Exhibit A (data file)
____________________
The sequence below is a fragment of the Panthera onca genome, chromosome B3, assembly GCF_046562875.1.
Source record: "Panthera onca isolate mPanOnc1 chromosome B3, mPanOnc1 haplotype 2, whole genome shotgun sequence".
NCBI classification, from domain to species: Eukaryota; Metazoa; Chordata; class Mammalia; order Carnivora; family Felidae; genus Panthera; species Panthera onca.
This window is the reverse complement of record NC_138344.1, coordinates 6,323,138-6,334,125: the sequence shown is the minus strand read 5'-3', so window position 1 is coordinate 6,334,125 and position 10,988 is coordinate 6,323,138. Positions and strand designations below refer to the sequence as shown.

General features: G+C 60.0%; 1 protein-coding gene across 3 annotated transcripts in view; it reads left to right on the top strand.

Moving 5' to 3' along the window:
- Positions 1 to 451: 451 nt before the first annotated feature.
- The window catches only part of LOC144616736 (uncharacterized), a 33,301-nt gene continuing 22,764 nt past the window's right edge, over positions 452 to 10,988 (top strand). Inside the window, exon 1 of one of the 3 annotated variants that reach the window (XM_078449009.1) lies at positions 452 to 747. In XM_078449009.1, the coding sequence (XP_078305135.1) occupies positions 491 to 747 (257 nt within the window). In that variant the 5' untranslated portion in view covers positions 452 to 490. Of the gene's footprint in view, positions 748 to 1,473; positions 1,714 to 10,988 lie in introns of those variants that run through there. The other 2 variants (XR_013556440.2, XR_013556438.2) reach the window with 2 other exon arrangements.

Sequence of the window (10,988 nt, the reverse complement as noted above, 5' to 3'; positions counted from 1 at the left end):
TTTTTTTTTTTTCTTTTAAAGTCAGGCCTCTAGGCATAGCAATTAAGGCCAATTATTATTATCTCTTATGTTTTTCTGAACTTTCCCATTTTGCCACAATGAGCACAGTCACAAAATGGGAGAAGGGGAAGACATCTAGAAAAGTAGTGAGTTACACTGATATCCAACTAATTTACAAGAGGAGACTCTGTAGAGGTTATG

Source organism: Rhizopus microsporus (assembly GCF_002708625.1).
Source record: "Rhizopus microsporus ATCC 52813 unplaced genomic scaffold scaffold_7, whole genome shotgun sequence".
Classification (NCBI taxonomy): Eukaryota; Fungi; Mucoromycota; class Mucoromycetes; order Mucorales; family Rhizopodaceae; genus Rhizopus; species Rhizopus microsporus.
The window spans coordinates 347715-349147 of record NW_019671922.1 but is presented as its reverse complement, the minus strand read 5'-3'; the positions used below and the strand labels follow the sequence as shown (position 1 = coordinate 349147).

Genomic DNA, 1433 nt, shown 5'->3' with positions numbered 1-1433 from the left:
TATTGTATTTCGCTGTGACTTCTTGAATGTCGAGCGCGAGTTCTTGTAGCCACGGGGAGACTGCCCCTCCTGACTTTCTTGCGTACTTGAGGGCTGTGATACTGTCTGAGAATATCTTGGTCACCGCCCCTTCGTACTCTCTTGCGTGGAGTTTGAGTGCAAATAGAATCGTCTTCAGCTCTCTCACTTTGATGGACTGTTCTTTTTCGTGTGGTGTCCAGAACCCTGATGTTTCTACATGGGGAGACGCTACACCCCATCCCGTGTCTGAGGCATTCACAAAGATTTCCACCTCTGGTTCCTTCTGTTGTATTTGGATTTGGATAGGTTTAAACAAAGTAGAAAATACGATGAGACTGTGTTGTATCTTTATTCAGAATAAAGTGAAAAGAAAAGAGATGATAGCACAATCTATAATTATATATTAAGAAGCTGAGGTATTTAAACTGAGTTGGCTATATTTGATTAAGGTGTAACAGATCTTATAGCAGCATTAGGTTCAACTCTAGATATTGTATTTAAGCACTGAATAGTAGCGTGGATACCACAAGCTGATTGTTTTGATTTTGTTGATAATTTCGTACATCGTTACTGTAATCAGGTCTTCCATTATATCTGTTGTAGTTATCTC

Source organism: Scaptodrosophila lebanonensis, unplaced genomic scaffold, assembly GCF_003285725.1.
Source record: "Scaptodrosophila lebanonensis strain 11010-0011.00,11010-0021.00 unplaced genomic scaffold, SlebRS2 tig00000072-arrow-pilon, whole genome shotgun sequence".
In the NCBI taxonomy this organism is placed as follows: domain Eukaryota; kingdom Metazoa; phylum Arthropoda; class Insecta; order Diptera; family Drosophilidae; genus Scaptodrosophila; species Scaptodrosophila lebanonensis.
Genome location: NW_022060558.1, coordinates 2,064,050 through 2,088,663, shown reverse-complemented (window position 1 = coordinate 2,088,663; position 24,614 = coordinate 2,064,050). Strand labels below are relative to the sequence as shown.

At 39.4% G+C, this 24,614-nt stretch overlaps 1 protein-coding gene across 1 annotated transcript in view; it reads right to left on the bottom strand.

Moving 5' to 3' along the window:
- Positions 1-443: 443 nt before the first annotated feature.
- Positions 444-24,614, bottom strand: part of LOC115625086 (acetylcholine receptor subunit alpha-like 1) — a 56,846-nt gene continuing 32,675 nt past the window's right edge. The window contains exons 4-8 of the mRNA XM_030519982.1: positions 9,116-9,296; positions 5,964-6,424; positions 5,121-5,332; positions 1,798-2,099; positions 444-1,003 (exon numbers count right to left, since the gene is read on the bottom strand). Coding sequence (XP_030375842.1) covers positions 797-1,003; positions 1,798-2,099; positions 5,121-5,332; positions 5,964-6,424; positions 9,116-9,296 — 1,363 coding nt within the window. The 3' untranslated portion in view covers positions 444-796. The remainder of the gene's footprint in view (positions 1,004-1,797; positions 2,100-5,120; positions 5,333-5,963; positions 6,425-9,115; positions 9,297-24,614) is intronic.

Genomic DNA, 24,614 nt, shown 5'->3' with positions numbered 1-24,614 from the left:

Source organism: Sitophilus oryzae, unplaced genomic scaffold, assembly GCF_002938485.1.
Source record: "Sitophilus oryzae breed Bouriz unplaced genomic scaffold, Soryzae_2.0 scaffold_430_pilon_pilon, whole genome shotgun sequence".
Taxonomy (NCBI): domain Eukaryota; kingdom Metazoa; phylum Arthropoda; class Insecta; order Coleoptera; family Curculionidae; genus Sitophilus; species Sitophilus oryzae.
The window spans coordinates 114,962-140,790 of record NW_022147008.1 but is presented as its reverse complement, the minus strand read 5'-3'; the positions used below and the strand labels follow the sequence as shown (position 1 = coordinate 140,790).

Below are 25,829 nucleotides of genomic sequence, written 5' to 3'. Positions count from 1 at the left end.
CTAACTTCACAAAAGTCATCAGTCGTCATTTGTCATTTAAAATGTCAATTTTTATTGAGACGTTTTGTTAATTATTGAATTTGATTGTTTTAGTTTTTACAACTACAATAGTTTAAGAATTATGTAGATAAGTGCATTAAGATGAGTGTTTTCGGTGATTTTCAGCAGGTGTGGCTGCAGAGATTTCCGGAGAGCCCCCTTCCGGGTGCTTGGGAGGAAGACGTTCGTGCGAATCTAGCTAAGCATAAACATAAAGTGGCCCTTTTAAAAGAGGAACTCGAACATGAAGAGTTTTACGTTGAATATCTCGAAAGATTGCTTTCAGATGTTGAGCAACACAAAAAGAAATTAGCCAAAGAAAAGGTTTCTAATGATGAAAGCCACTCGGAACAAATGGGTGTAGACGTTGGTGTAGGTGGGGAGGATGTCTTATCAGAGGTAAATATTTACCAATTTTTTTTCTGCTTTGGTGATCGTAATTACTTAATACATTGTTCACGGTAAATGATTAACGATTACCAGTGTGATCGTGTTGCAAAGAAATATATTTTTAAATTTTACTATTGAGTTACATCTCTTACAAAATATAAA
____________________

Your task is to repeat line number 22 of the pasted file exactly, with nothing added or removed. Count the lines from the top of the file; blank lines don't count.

Moving 5' to 3' along the window: